Last Saturday was not so bad. It was cold but sunny and pleasant. I like the colder weather much better than hot weather. I can dress for the cold. I have an insulated set of camouflaged coveralls, a camouflaged scarf that my wife, Ginger, knitted, gloves and several pullover wool toboggan hats. If I need more - I have several heavy coats. An Eskimo would be impressed with my wardrobe.
The woods were beautiful last Saturday. The hardwoods have dropped all their leaves and are open and airy. I have a stand on the upper end of my property in a grove of big hardwoods. We call the stand "the spillway stand" as it is near the flash-board riser that I use to control the water levels, when the land floods.
Recent rains have flooded a portion of the woods but not enough yet for the ducks. They will come when the water levels rise and put water out under the oaks that ring the wooded pocosin. I had not sat in the spillway stand all year, and I had not signed it out this day, but I would pass nearby on my way to the pines.
No one else was at the land, and I couldn't resist the temptation to walk in there and take a look at the view from the spillway stand.
From the elevated seat, I could see the water shimmering out in the timber. The glow of the afternoon sun streaked through the gray branches of the hardwoods and bathed the carpet of brown leaves on the forest floor. I lingered, unable to turn away so soon, but the pines were calling.
The "pine stand" could be re-named "the buck stand" as we have seen more bucks there than does. The bucks that we saw were all yearlings and safe from us. They ignored our scent if the wind swirled and never looked up at the stand. If any survive the gauntlet of local poachers we will be in good shape to collect one next year.
The grove of pines is beautiful in its own right. These big loblollies are scattered along the western side of the low ground. There is an understory of sassafras, holly and dogwoods. A big cut-over lies just to the west. Game trails wind through the pines toward the hardwoods and beyond.
When I climbed into the stand there was probably an hour and a half of daylight left. I have a corn pile and a mineral rock in an open shooting lane, straight out in front of the stand, at about 70 yards. But most of the deer approach the area from the left, so my attention was focused more toward that direction.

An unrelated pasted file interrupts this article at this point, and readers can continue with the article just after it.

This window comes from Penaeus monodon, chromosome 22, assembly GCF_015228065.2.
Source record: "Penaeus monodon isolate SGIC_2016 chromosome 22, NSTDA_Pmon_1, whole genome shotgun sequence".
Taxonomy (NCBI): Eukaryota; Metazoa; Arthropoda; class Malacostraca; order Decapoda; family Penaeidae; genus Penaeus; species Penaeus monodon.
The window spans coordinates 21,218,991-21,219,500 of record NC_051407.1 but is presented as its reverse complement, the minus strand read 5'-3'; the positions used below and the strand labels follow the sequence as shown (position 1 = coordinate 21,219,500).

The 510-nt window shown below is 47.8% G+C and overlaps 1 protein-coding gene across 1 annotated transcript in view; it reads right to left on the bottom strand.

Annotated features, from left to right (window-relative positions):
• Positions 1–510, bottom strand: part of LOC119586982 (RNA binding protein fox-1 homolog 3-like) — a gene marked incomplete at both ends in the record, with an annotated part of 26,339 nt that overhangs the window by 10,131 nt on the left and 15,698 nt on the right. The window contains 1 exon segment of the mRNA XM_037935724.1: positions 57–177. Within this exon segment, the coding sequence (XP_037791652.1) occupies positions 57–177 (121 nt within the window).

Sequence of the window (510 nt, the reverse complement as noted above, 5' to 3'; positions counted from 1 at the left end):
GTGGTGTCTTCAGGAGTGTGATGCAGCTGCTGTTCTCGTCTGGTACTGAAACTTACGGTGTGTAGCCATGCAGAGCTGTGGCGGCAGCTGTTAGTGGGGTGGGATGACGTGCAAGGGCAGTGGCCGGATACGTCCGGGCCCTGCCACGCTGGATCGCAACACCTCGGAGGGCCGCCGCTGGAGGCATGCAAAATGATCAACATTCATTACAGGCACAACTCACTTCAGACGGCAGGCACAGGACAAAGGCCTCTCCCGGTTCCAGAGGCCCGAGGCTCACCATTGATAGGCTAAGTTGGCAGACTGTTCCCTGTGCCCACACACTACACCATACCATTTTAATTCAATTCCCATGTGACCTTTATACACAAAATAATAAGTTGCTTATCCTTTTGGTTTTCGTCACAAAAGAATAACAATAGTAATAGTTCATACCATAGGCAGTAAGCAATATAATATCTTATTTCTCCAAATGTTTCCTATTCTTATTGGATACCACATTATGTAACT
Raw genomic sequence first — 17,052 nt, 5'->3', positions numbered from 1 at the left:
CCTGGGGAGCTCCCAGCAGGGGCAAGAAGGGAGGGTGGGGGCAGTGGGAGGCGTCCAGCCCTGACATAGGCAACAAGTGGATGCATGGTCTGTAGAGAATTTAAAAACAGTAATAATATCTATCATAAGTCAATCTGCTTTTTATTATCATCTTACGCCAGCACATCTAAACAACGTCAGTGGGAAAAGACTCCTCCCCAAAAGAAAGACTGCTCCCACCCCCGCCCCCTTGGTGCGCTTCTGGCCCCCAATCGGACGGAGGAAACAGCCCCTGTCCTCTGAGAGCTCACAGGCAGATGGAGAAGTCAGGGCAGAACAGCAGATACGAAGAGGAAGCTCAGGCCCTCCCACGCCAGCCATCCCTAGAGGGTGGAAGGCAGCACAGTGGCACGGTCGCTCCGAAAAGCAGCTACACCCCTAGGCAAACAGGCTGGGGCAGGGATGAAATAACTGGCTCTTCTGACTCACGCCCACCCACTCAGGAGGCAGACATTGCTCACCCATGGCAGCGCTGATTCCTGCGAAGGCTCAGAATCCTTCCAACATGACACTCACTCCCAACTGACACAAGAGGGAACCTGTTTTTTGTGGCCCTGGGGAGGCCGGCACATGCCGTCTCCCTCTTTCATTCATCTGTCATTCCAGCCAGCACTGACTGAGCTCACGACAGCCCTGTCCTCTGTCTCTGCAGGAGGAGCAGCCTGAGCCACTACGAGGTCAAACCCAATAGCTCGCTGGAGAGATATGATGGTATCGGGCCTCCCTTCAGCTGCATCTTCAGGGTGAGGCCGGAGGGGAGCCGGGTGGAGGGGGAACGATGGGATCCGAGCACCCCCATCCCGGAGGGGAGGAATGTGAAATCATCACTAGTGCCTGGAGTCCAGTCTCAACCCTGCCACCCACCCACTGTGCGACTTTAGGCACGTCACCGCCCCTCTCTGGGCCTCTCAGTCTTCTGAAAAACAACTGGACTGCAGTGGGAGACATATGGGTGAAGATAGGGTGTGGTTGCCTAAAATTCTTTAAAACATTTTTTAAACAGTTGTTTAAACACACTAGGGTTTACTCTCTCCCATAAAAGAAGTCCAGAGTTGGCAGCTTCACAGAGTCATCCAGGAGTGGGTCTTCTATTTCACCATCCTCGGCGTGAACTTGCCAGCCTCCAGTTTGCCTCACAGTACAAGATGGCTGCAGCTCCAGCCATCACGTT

Off in the distance I could hear traffic and dogs barking, but those sounds were faint and not bothersome. Out to my front the squirrels were putting on a show at the corn pile. I had to divide my time and attention between the frolicking squirrels and the open piney woods to my left.
Movement off in the distance caught my attention. A deer was walking out of the cut-over into the pines. Even with the binoculars I couldn't see it good enough, and it vanished into the timber. I knew from past hunts that this deer would probably make an arc through the pines and move into the hardwoods behind me, so I kept an eye out in that direction.
Sure enough, I had a premonition and turned to see a deer walking into the timber behind me. The binoculars showed me that it was a small buck. Then more movement caught my attention. Another deer was trailing along behind the little buck. It was a big doe, and right behind her was a smaller doe. I was delighted to see these deer and had no intention to shoot any of them. Just seeing them out here in the wild was enough. They lingered at the edge of the hardwoods, and I twisted around in the stand a little so that I could see them better.
They never knew that I was in their world, and eventually they wandered on into the woods that swallowed up their silent forms. I turned back in the stand and turned up my collar. It was getting cold. This would be my last hunt of the season, and I was more than satisfied.
I will probably move this stand before next year to get it on that arc that the deer are walking to get to the hardwoods. I think it will be a good enough trail that I won't need a corn pile, but maybe I'll put some out for the squirrels.
I got down and walked back to the truck in the fading light. The huge lopsided moon was just peeping over the eastern treetops at the frosty air settling in over the land.
Reach Dan Geddings at email@example.com.